Corporations have long anticipated the day when technology truly revolutionizes operations from top to bottom. In this scenario, artificial intelligence would fuel value creation, with algorithms driving business activities efficiently and with precision. Digitization would drive transformation.
The reality? Most companies failed to come even close to meeting this potential. In fact, many executives are far more comfortable embracing the breakthrough potential of tech in their homes or cars than in their businesses. While it may seem entirely natural to now rely on digital assistants to direct us from Point A to Point B or suggest a playlist for a dinner party, handing over too much responsibility to AI feels too far out of reach for many businesses.
It is a mistake, however, to continue treating AI as just another tool for the human workforce to episodically utilize. This prevents companies from harnessing the transformative potential of smart technologies, such as machine learning, and blocks the workforce from reaching a new level of collaboration.
What if companies wholeheartedly embraced technology as a coworker, rather than confining it to a particular department or laundry list of episodic, individual business problems to address?
That’s the question companies need to ask themselves in 2022. And that question must be asked at the very top of the organization. This is the only way culture change really happens.
To understand the potential, think back to the development of online marketplaces like Uber, Airbnb, and Amazon, for example. These services went from being a novelty to Corporate America’s lifeblood over a two-decade span. Not long ago, skepticism was commonplace, and resistance to integrating was widespread. That view, however, proved shortsighted and even fatal. History books are full of companies rendered obsolete by an unwillingness to evolve.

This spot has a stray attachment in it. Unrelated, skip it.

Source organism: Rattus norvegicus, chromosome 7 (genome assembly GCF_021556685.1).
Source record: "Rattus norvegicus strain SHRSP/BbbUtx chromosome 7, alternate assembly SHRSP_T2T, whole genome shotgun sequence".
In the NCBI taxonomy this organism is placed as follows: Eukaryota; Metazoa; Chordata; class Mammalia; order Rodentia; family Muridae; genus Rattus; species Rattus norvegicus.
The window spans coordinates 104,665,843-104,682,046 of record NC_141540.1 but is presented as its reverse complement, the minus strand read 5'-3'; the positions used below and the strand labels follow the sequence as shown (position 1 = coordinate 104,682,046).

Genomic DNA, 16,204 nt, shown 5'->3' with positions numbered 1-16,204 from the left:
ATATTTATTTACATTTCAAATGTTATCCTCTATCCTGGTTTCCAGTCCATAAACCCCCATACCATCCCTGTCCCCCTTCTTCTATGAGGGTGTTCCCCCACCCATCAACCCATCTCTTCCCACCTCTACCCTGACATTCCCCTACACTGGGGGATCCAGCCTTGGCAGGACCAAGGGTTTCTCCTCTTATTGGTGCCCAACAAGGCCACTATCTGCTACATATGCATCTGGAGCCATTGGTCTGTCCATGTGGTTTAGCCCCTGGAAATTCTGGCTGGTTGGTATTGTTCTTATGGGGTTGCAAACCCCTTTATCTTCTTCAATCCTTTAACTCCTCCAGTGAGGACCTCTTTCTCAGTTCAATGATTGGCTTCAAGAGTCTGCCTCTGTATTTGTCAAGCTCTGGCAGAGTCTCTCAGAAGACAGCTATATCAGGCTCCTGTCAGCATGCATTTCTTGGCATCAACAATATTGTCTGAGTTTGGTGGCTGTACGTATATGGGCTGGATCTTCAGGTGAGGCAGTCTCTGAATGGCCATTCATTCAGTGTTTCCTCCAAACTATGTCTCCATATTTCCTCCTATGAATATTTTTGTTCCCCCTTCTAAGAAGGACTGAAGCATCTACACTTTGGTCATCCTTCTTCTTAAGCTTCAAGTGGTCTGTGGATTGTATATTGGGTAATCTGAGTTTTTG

AI is as potent a transformative force. At the Fortune Brainstorm AI conference we attended, Landing AI Founder Andrew Ng agreed that, while the internet unlocked enormous value for those companies willing to employ it, AI has the potential to be even more transformational.
But to win, businesses must develop a digital workforce, treating technology more like a co-worker and collaborator, and less like a tool.
CEOs and other leaders find it daunting to develop a full vision or understanding of how specifically to integrate technology as a collaborator across the enterprise. The good news is they aren’t required to be deep technology experts or have spent their career building AI models. Just like any other function in the organization, leaders need to embrace the role of technology as a resource performing a function, just as your human talent does. Once a company’s leadership defines the resource’s role, the experts can better handle the nuts and bolts of implementation.
One of the companies we’ve observed effectively embracing this strategy is the legendary toolmaker Stanley Black & Decker. When Chief Executive Jim Loree hired Mukesh Dalal as the new chief AI officer last year, he made Dalal part of the HR department. He didn’t think there should be a separation between the human resources and AI resources working collaboratively across the company. In fact, they considered changing the name of the human resources department to just “Resources” – representing a new way of thinking about the assets the company employs.
AlixPartners has developed a new way of thinking on how companies should transition from a specialty technology approach to one that truly relies on an integrated and collaborative digital workforce – including both people and technology – across the enterprise.
In this framework:
- Data operates as the Supplier
- Cloud serves as the Democratizer
- AI plays the role of a Seer
- Cyber stands guard as Protector
In a series of posts to be published in the coming weeks, we will explain these four roles and explain how integrating technology as a core resource can drive value creation and give people levels of insight that they didn’t have before. If you can imagine, for example, a company where digital assistants keep tabs on priorities discussed in meetings, or an organization where actionable data is available to everyone who needs it, when they need it - then you can imagine the power of a corporate digital workforce.